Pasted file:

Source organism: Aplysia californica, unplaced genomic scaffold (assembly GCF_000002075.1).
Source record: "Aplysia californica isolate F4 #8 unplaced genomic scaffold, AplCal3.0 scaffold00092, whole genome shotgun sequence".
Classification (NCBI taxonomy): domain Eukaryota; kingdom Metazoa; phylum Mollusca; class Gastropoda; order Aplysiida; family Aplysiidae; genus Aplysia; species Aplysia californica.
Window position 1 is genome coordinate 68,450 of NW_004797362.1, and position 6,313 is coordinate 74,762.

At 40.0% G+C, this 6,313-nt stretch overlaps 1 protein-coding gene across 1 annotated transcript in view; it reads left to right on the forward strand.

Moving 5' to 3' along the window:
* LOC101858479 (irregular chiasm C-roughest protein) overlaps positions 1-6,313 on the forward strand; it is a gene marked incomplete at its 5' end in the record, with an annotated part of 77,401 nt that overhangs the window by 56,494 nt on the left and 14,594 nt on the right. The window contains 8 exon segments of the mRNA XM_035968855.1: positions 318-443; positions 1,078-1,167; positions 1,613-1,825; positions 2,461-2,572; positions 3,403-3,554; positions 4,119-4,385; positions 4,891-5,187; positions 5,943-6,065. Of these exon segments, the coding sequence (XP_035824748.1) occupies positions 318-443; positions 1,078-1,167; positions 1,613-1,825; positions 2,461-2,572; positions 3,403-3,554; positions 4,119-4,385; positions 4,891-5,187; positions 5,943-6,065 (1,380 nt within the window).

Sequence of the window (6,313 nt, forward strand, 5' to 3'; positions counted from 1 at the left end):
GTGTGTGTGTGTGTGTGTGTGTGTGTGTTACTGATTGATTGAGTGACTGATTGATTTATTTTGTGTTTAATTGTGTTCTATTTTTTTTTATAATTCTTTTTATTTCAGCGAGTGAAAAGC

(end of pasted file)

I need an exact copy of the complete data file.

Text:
Source organism: Aplysia californica, unplaced genomic scaffold (assembly GCF_000002075.1).
Source record: "Aplysia californica isolate F4 #8 unplaced genomic scaffold, AplCal3.0 scaffold00092, whole genome shotgun sequence".
Classification (NCBI taxonomy): domain Eukaryota; kingdom Metazoa; phylum Mollusca; class Gastropoda; order Aplysiida; family Aplysiidae; genus Aplysia; species Aplysia californica.
Window position 1 is genome coordinate 68,450 of NW_004797362.1, and position 6,313 is coordinate 74,762.

At 40.0% G+C, this 6,313-nt stretch overlaps 1 protein-coding gene across 1 annotated transcript in view; it reads left to right on the forward strand.

Moving 5' to 3' along the window:
* LOC101858479 (irregular chiasm C-roughest protein) overlaps positions 1-6,313 on the forward strand; it is a gene marked incomplete at its 5' end in the record, with an annotated part of 77,401 nt that overhangs the window by 56,494 nt on the left and 14,594 nt on the right. The window contains 8 exon segments of the mRNA XM_035968855.1: positions 318-443; positions 1,078-1,167; positions 1,613-1,825; positions 2,461-2,572; positions 3,403-3,554; positions 4,119-4,385; positions 4,891-5,187; positions 5,943-6,065. Of these exon segments, the coding sequence (XP_035824748.1) occupies positions 318-443; positions 1,078-1,167; positions 1,613-1,825; positions 2,461-2,572; positions 3,403-3,554; positions 4,119-4,385; positions 4,891-5,187; positions 5,943-6,065 (1,380 nt within the window).

Sequence of the window (6,313 nt, forward strand, 5' to 3'; positions counted from 1 at the left end):
GTGTGTGTGTGTGTGTGTGTGTGTGTGTTACTGATTGATTGAGTGACTGATTGATTTATTTTGTGTTTAATTGTGTTCTATTTTTTTTTATAATTCTTTTTATTTCAGCGAGTGAAAAGC